Recently, Tony Thompson published two articles on modeling Crossbucks, one of them appearing on his excellent blog, modeling the SP (July 11, 2020): http://modelingthesp.blogspot.com/ The other expanded article appears in the July 2020 issue of Model Railroad Hobbyist, in the Running Extra segment of the magazine: https://model-railroad-hobbyist.com/ Both provide interesting historical and technical information about this important detail for period modelers. However, his article covers the crossbucks prevalent in the United States, specifically the Southern Pacific Railroad. Canadian Crossbucks were a little different.
This KV post is a supplement to those articles by Mr. Thompson for Canadian modelers, providing the prototype specifications and a suggestion on modeling the Canadian version of Crossbucks which are formally denoted as "Track Signs". Here is part of the specific page 32 from the CPR Standard Plans Book which has been in circulation for some time. Someone edited all the pages of this book, producing a very fair copy, much improved over hard copies that are available for purchase at railroad shows throughout the country. This fair copy can be accessed through the Canadian Pacific Historical Society at https://www.cptracks.ca/main.asp
Photos of these crossbucks are hard to come by for some reason, your writer having pored over every book in his collection. Photos of trains at road crossings do show crossbucks but usually edgewise and not frontal view. Here is the one full frontal image from one of our books, showing a very old example with a modern additional speed limit plaque and a red-painted post. The red paint is unusual and not to be emulated in period modeling.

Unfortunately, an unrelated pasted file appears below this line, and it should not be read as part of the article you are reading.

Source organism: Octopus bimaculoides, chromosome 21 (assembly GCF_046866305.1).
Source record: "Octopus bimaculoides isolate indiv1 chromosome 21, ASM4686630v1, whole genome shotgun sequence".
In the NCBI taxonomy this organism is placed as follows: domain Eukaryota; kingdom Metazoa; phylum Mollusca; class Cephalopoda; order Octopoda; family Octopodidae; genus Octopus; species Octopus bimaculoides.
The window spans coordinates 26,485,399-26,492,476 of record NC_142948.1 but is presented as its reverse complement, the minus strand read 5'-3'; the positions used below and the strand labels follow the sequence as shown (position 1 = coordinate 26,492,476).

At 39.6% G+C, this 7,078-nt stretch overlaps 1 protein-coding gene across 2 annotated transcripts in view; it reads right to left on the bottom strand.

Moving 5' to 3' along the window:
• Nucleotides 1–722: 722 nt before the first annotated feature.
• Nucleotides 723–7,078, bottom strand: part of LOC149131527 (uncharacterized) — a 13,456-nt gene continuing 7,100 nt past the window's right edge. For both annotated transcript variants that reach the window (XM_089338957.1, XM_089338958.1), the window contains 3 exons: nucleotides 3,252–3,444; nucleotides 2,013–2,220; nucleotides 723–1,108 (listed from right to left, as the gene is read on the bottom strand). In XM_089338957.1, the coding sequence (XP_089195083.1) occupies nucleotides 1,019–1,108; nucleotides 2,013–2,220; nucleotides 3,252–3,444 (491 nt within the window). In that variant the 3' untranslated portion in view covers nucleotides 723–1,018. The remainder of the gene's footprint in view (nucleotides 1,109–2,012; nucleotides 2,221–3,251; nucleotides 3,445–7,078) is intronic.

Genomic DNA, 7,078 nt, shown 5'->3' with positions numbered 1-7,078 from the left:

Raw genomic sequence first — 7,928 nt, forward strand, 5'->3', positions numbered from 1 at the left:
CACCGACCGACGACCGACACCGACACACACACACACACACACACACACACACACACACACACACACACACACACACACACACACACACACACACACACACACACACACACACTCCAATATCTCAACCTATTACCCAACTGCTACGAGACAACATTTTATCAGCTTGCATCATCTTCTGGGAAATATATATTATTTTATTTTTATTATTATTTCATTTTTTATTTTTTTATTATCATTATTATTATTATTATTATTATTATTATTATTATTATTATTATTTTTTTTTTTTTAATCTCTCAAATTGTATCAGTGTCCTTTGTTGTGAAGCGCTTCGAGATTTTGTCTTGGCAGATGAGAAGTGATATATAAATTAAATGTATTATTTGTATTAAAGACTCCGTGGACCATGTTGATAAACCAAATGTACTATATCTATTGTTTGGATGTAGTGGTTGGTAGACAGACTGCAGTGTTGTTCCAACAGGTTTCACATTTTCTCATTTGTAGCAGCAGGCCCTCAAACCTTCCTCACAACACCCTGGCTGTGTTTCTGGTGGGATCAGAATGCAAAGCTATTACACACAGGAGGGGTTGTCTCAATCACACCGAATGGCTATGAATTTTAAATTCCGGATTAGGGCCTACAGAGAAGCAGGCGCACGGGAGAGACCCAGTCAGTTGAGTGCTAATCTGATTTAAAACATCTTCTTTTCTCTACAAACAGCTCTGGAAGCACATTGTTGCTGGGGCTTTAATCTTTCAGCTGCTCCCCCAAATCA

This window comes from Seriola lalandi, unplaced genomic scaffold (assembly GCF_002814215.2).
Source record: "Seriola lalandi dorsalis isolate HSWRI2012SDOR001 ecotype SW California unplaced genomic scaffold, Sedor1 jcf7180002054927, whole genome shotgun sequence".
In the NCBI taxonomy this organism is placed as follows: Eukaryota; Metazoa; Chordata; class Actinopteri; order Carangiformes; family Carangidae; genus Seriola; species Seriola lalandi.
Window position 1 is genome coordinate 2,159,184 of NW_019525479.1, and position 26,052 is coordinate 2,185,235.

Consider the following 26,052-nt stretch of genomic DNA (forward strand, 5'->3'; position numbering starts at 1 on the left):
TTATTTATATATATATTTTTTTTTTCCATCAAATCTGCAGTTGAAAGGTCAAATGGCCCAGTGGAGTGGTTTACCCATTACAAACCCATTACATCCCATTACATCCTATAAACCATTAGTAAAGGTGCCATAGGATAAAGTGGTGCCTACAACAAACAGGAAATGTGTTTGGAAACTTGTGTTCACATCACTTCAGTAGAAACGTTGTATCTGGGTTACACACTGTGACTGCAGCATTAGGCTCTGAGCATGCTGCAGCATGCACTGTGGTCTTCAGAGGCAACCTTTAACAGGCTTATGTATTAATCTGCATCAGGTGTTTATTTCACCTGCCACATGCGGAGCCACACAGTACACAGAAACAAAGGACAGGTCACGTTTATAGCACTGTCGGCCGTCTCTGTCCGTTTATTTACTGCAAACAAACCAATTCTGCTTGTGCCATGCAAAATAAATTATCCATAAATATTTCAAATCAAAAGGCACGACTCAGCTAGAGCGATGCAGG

The dimensions are clear and note that the blades or arms are "let in" to the post by half their thickness. The post and the blades were built of wood, the only metal being the bolts attaching the blades to the post. The blades are 1 1/2" thick and 8" wide.
The other specifications for the crossbucks are written in text on the Standard Plans page and we here present them so they are legible. The first part states that the signs are authorized by the Board of Railway Commissioners whose order would apply to all railways of Canada. Firstly, they shall be painted white with black letters. The diagram shows the lettering to be vertical on a slanted blade, an italic and reverse italic so to speak. This lettering style was eventually abandoned in favor of a standard upright lettering style square to the blades. More on that later. Of course, they read RAILWAY and not RAILROAD which was the preferred Canadian terminology.
As to height of the signs, the Board specified:
As to location, signs:
Here is a clean example of a CNR version of the traditional crossbuck sign. Note that the lettering is only a partially "italic". We suspect that the trend to square lettering occurred sometime in the 1950's as this example shows. As was CNR's practice, the post is lettered with their "monogram".
Also note in this that the ends of the blades or arms are cut on the vertical (plumb cut) as in the plan.
Further development with time resulted in the blades being made of metal and the ends squared off at right angles instead of the plumb cut. The post was still made of wood. However, the blades were both mounted on the same side in contrast to the opposite faces of the post.